In Entertainment, readers see how to convert any TV with HDMI, DVI, SCART or composite video inputs into a smart TV, work with Minecraft Pi Edition, emulate vintage gaming platforms, and build a headless Internet radio receiver.
For the Plug-In Hardware chapter, I wrote up how to build a digital photo frame, the use of USB-connected application-specific integrated circuits (ASICs) to mine Bitcoins, a Twitter-powered motion-sensing security system, how to configure the Pi for fully wireless use, and how to combine the power of the Pi with that of the Arduino microcontroller.
Finally, in the DIY & Advanced section, the reader learns how to use the Pi’s general-purpose input-output (GPIO) capabilities to build a traffic light system, create a doorbell that sends Twitter messages when activated, drive motors for a robotics system, build a custom arcade controller, create an Internet of Things printer, and how to cluster multiple Raspberry Pi units together to boost performance.
The MagBook is available in supermarkets and newsagents now, and will soon start shipping from Amazon UK for £9.99.
My monthly Custom PC column, Gareth Halfacree’s Hobby Tech, continues with a look at the toys and projects that have been entertaining me over the past four weeks including the acquisition of a core memory module, the Raspberry Pi GertDuino add-on board, and a guide – teased on the cover splash – to mining the Bitcoin cryptocurrency on said Pi.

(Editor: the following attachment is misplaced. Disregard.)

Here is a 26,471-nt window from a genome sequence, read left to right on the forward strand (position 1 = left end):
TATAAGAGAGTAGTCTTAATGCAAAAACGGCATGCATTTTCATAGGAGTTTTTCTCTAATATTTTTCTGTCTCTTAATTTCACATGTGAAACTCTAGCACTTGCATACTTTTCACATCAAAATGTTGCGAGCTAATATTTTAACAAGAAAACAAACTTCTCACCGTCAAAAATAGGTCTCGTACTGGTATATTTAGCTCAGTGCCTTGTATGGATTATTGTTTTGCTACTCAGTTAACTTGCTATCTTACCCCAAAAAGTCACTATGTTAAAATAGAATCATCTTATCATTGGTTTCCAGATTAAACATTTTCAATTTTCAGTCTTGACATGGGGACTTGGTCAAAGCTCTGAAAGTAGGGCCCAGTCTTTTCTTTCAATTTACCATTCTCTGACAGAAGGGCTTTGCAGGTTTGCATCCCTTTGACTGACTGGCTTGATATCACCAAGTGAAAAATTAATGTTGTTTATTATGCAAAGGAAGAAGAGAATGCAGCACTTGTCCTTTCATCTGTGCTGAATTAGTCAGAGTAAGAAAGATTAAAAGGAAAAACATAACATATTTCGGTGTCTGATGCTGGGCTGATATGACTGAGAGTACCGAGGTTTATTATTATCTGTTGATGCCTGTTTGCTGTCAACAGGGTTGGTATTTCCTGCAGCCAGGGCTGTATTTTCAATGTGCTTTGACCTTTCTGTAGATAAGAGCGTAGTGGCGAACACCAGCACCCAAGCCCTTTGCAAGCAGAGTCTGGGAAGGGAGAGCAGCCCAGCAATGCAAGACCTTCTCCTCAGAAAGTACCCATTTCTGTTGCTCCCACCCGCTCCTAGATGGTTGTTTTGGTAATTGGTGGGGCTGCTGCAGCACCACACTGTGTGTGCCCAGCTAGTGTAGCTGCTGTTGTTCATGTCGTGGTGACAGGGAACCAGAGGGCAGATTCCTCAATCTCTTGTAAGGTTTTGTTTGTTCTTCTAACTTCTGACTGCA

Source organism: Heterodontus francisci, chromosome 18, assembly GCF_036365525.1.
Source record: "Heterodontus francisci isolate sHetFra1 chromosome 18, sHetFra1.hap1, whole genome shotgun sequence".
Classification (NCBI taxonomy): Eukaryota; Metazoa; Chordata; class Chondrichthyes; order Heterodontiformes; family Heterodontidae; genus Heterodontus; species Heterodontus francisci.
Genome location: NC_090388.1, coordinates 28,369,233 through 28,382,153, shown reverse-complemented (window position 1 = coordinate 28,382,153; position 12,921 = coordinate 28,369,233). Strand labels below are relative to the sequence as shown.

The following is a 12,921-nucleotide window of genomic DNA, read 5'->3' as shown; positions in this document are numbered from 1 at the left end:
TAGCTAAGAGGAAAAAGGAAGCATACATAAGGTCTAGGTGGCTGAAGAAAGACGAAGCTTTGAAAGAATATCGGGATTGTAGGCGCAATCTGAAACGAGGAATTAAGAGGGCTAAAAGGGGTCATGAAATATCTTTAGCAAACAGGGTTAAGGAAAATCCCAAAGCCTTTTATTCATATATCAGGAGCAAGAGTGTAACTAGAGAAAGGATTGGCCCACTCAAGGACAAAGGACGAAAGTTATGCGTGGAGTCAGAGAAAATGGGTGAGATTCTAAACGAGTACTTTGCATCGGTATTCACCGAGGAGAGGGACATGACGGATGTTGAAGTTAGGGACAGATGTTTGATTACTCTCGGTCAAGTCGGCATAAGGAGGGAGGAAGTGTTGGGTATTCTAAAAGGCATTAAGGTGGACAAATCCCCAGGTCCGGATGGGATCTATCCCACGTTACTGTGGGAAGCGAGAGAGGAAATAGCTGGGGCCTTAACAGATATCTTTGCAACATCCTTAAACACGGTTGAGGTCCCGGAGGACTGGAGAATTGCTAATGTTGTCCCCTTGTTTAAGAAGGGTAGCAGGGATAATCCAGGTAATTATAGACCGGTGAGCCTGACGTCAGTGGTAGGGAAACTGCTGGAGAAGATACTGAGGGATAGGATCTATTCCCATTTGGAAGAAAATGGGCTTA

First, the GertDuino. I won’t repeat myself with a summary of the device’s features – which are readily available in my review summary for Linux User & Developer Issue 135 – except to say that, as is usual for reviews in Hobby Tech, the review is written from a very personal perspective. As a result, the reader can enjoy a summarised version of my first few days with the device – including the heartache I had getting the blessed thing to work with the Arduino integrated development environment (IDE).
For the usual vintage computing portion of the column, I took a look at a new – to me – acquisition: a core memory module, pulled from a Soviet-era industrial computer of some description. The predecessor to modern transistor-based memory, magnetic core – literally a mesh of magnetic toroids which can be flipped to hold either a 0 or a 1 – has had an inestimable impact on modern computing, to the point where even today the process of saving memory contents to permanent storage for review is known as a ‘core dump.’
Also, the thing looks amazing under a microscope.
Finally, this month’s semi-regular tutorial section looks at using a USB-connected application specific integrated circuit (ASIC) to rapidly mine the Bitcoin cryptocurrency on a low-power Raspberry Pi. Prompted by my good friend Martyn Ranyard – the joint owner of a considerably more powerful mining rig than the one I created – the tutorial walks the reader through the exact steps I took to add Bitcoin mining facilities to my multipurpose Pi-based home server.
All this, plus a bunch of interesting stuff written by people who aren’t me, can be yours with a trip to your local supermarket, newsagent or a digital purchase on distribution services like Zinio. If you’d rather not risk missing an issue, Dennis Publishing is currently offering subscriptions at 50 per cent off the normal rate until the 31st of January.
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There's a new @CustomPCMag on shelves today, featuring my reviews of the @Nvidia Jetson Nano single-board computer and @Xiaomi Wowstick screwdriver as well as my guide to running an Archive Team Warrior for @internetarchive. https://t.co/J1ZS6EjyBT